Banco Chavista de Venezuela
By Teodoro Petkoff
23.12.04 | Comments and translation by Miguel Octavio. I guess Teodoro Petkoff agrees with my feelings about Chavez’ calls for the resignation of the President of the Venezuelan Central Bank in today’s Editorial in Tal Cual::
Banco Chavista de Venezuela by Teodoro Petkoff
The way in which Chavez addressed the Board of the Central Bank and in particular his President Diego Luis Castellanos, telling them to resign and making clumsy personal allusions to the last one, define with clarity not only the autocratic nature of his personality, his absolute scorn for democratic values, but also his total lack of consideration, in the pure human plane, with his collaborators. Power has gone to his head.
Chavez can not conceive any relationship with him other than subordination. He does not want collaborators, he wants servants. The slightest whisp of autonomy in his surroundings drives him crazy and he rapidly draws the pistol of his insults. Castellanos as well as the rest of the members of the Board of the Central bank were appointed by Chavez. But it was enough for them to contradict him, for them to fall in disgrace.
Chavez says that the Central Bank is not Castellanos. Of course not. Neither is Chavez.
These gentlemen have a criterion, different from that of the President on the topic of the foreign exchange earnings. Whether they are right or not is not the problem, because that is not the essence of the problem. The essence is that Chavez does not tolerate that anybody differ with him, nor is he capable of debating calmly and persuasively with those that differ with him. He loses his cool and releases things as coarse as the allusion to Castellanos’ age which, according to him, is already a “little old man” who should go home and wear slippers, instead of resisting his requests. Indelicately and threatenly he pointed out that if he had to be jailed, he would have his home as prison, given his age. (By the way, with that type of disqualification, old man Jose Vicente Rangel with his 75 years and the elderly Governor of Barinas (Chavez’ father), to name only two cases, should also be asked to retire). Chavez does not assume himself as a democratic governor-who is always the first among equals-, obligated to respect opinions different than his and, in the case of officials designated for fixed term periods, organizations which are autonomous, with more of a reason, even if they were wrong about their positions. But that intolerance, as an example, is what is behind the brutal grab of the Supreme Court. Chavez does not make the laws, he is the law.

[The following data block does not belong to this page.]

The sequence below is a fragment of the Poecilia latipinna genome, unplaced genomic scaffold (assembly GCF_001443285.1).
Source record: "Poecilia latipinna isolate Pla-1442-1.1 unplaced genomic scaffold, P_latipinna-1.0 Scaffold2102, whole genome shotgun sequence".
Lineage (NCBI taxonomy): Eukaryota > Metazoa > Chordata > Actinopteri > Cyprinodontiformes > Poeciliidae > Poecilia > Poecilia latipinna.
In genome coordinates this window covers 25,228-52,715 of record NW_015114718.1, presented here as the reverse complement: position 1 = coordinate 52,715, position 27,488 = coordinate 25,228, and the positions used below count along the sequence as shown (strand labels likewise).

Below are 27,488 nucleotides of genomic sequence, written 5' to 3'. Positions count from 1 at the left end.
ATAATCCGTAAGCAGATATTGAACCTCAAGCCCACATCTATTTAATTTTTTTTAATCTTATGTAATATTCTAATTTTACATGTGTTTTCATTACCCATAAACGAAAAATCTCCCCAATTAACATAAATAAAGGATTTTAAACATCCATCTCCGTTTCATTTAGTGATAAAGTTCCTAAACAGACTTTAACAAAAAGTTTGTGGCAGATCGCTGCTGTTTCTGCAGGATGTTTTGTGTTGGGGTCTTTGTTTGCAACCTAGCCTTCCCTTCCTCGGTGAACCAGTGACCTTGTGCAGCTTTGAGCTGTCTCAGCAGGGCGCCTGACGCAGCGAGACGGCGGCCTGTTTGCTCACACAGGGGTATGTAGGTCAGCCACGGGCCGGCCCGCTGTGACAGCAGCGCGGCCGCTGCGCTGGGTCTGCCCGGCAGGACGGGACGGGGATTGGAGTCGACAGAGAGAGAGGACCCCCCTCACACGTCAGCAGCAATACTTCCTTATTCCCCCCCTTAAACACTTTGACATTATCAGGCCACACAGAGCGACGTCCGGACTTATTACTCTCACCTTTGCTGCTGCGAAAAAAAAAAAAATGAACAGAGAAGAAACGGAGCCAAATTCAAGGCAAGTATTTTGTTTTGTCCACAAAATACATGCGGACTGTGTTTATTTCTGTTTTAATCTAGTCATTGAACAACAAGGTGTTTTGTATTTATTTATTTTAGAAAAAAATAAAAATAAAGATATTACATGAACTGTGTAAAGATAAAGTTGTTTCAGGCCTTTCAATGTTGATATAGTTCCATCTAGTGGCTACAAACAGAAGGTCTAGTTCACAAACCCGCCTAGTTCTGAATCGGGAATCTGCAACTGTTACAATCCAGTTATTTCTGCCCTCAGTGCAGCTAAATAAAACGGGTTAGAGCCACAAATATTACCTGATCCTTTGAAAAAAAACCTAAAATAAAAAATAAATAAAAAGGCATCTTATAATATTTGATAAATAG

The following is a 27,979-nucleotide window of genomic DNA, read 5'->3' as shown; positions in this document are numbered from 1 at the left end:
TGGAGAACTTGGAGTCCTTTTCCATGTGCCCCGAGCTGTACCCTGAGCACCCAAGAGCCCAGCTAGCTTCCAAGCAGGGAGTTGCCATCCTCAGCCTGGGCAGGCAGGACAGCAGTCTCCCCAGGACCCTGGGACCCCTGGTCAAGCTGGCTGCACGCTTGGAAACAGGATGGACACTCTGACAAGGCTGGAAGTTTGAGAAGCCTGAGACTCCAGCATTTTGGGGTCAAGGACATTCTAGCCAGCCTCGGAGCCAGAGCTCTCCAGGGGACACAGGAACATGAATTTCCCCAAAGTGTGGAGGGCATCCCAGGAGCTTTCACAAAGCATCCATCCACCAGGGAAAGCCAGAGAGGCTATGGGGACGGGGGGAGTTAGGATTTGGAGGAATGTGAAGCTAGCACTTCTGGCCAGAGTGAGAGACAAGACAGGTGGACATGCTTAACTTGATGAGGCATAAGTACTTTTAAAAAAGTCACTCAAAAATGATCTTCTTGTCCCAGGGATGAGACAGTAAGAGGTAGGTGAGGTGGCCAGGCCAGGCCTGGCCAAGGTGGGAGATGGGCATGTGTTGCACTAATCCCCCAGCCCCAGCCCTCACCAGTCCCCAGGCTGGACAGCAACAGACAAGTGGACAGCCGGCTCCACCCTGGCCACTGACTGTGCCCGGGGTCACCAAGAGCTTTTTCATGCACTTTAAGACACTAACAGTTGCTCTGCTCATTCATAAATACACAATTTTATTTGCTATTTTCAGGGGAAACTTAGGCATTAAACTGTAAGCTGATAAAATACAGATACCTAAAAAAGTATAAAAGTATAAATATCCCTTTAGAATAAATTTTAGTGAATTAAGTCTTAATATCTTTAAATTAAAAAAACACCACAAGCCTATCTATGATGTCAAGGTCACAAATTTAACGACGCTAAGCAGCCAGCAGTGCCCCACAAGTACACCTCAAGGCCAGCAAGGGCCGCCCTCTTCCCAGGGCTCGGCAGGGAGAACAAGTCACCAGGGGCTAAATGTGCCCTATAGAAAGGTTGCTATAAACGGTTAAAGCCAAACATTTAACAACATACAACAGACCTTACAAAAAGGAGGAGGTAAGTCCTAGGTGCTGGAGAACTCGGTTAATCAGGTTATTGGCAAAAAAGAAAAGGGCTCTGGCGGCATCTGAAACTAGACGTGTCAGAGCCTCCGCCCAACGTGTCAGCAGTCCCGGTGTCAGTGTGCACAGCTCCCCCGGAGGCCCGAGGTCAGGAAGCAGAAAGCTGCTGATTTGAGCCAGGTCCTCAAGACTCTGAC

Moreover, much as Bush, he has elevated to the level of policy the fundamentalist slogan that those who are not with him are against him. Moreover, without any scruples, he asks fidelity to his persona, not to a project or some ideas. He is the project and towards him he asks submission.
In all personalistic regimes the collaborators of the caudillos become more and more mediocre and more willing to adulate. And also more fearful. Nobody with a minimum of his own personality resists for very long next to a caudillo that ratifies his power crushing the dignity of those that surround him. For those types of governors the loneliness of power is more accentuated, but the obsequiousness and the servility do not allow them to perceive it.
The foundation of the relationship with them is hypocrisy. When they lose their power they discover how vast and deep the pharisaic ocean that surrounded them was and how lonely they always were.
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